Oklahoma statute no longer prohibited such an establishment. But Johnson had been around the block enough times to realize that one of two things would seal the place’s fate: the busybodies would rise from their couches to close any legal loopholes, or some fool would shoot himself or somebody else.

Lyrics:
Tin soldiers and Nixon’s coming
We’re finally on our own
This summer I hear the drumming
Four dead in Ohio

Gotta get down to it
Soldiers are cutting us down
Should have been done long ago
What if you knew her
And found her dead on the ground?
How can you run when you know?

Gotta get down to it
Soldiers are cutting us down
Should have been done long ago
What if you knew her
And found her dead on the ground
How can you run when you know?

Tin soldiers and Nixon’s coming
We’re finally on our own
This summer I hear the drumming
Four dead in Ohio
Four dead in Ohio (four dead)
Four dead in Ohio (four)
Four dead in Ohio
Four dead in Ohio (how many more?)
Four dead in Ohio (why?)
Four dead in Ohio (oh)
Four dead in Ohio (oh)
Four dead in Ohio (why?)
Four dead in Ohio (why?)
Four dead in Ohio (why?)
Four dead in Ohio

 —

‘Protest 100’s mission is two-fold: dispelling the myth that heavy metal is a brainless, socially unaware music genre, and raising awareness of the issues facing our country in the Nov. 3, 2020 election. The path won’t be exclusively metal—some punk and rap and other stuff will be in here too, including the classics—and is not a ranking. All songs are songs I’ve heard while putting this list together, ordered in a manner designed to entertain and educate.

Protest 100: The Beatles – ‘Revolution’

Artist:          The Beatles

Song:           Revolution 1

Album:        The Beatles (White Album)

Producer:    George Martin

Label:          Apple

Year:           1968

Notes:
John Lennon wrote the lyrics to ‘Revolution 1’ as both a call for social change and a cautionary screed regarding how it should be achieved. He got predictable blowback from both the right and left as a result; the right didn’t appreciate the call to revolution, the left accused him of selling them out.

The song was initially released Aug. 26, 1968, as the b-side of the ‘Hey Jude’ single. This version of the song was a remake of the version already recorded for the self-titled White Album (released Nov. 22, 1968), which you can hear at the bottom of the post.

Excerpt from ‘Unreality’  —
A nickel Colt Diamondback .38-Special revolver rested in his lap as he addressed Cookie.

Lyrics:
You say you want a revolution
Well, you know
We all want to change the world
You tell me that it’s evolution
Well, you know
We all want to change the world

But when you talk about destruction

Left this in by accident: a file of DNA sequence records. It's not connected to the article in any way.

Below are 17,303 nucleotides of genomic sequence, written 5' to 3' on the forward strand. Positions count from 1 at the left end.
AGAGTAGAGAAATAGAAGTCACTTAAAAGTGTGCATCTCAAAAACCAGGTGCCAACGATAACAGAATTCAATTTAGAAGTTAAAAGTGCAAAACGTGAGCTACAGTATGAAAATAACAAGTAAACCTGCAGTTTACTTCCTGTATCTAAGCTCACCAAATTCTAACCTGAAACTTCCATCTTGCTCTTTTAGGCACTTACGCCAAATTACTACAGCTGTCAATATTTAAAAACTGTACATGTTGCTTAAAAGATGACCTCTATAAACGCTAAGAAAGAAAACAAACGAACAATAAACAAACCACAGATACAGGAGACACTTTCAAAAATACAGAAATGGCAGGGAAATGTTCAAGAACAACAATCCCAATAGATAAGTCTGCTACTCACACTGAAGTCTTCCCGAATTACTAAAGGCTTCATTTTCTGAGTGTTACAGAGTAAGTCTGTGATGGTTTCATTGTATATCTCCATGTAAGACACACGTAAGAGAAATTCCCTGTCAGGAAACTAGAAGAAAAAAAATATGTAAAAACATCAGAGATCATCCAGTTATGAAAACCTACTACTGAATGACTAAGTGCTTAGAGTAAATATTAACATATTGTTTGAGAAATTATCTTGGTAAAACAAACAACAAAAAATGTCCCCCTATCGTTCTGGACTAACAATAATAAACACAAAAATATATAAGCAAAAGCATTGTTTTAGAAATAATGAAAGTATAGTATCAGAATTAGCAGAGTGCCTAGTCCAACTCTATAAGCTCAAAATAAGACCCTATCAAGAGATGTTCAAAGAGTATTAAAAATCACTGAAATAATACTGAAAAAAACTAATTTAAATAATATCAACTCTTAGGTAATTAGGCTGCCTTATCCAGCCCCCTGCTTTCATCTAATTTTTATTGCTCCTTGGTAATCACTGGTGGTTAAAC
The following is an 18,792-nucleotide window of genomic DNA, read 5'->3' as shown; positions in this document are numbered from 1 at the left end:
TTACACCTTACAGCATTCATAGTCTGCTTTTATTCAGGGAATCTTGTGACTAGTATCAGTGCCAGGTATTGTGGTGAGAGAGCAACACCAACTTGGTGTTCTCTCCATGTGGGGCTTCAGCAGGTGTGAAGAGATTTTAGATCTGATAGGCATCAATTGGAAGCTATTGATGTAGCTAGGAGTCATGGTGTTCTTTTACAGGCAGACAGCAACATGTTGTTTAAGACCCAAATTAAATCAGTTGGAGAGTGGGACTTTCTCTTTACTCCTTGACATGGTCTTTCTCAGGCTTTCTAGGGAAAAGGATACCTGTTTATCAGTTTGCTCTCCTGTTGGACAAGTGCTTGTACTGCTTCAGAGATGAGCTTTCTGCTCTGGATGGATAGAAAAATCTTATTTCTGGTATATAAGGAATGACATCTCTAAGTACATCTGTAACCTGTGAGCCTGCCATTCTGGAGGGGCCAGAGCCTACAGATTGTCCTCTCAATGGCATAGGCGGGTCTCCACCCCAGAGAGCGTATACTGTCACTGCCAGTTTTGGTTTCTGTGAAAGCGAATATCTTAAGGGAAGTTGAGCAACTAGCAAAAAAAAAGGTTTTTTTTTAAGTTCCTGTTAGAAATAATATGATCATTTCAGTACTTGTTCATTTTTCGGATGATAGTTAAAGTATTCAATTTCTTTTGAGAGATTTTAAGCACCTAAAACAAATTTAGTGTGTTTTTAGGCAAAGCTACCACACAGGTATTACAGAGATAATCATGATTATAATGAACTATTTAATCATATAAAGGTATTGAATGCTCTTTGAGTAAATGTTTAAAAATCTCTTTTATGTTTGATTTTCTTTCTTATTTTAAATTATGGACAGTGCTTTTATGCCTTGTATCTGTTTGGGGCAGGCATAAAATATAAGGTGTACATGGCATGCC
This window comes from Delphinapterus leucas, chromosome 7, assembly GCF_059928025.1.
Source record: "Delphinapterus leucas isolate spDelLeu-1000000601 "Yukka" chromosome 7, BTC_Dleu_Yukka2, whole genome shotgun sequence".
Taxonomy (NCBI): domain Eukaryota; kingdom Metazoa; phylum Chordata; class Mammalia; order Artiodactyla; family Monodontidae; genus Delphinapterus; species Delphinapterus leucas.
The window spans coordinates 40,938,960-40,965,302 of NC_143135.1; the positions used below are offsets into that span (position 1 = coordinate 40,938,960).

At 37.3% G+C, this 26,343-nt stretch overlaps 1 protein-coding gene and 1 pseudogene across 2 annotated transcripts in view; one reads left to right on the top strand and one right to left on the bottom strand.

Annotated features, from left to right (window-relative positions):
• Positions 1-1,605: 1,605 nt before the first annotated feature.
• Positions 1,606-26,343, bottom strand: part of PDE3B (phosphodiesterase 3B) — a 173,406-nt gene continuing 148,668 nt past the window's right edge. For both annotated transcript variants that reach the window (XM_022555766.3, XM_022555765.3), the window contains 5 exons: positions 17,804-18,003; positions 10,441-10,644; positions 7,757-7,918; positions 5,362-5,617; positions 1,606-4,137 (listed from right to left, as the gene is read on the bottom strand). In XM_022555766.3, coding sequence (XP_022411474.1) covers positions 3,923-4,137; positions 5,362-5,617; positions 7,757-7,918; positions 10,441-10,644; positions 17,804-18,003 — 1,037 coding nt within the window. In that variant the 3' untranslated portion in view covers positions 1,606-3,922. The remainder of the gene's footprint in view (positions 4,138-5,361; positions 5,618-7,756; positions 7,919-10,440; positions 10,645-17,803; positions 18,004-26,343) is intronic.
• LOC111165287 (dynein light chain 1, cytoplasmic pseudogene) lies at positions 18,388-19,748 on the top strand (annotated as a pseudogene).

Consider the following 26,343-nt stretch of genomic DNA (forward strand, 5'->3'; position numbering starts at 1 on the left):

Don’t you know that you can count me out

Don’t you know it’s gonna be
All right, all right, all right

You say you got a real solution
Well, you know
We’d all love to see the plan
You ask me for a contribution
Well, you know
We’re doing what we can

But if you want money for people with minds that hate
All I can tell is brother you have to wait

Don’t you know it’s gonna be
All right, all right, all right

You say you’ll change the constitution
Well, you know
We all want to change your head
You tell me it’s the institution
Well, you know
You better free you mind instead

But if you go carrying pictures of chairman Mao
You ain’t going to make it with anyone anyhow

Don’t you know it’s gonna be
All right, all right, all right
All right, all right, all right
All right, all right, all right
All right, all right

 —

‘Protest 100’s mission is two-fold: dispelling the myth that heavy metal is a brainless, socially unaware music genre, and raising awareness of the issues facing our country in the Nov. 3, 2020 election. The path won’t be exclusively metal—some punk and rap and other stuff will be in here too, including the classics—and is not a ranking. All songs are songs I’ve heard while putting this list together, ordered in a manner designed to entertain and educate.

Protest 100: Buffalo Springfield – ‘For What It’s Worth’

Artist:          Buffalo Springfield

Song:           For What It’s Worth

Album:        Buffalo Springfield (1967)

Producer:    Charles Greene, Brian Stone

Label:          Atco

Year:           1966

Notes:
It’s time for some classics. Though adopted as an anti-Vietnam War anthem and general protest song, ‘For What It’s Worth’ was inspired by police reaction to demonstrations against a curfew imposed on Hollywood’s Sunset Strip in November 1966. Residents didn’t like young people gathering outside the strip’s clubs and venues. Young people liked doing so. Jack Nicholson and Peter Fonda were among the demonstrators.

Stephen Still wrote this song that November. The band recorded it Dec. 5. Atco released it as a single (b/w ‘Do I Have to Come Right Out and Say It?’) on Dec. 23. It was subsequently added to the second pressing of Buffalo Springfield’s self-titled debut, issued Mar. 6, 1967. Despite the narrow context of its creation, ‘For What It’s Worth’s lyrics sound like they could have been written for the current day.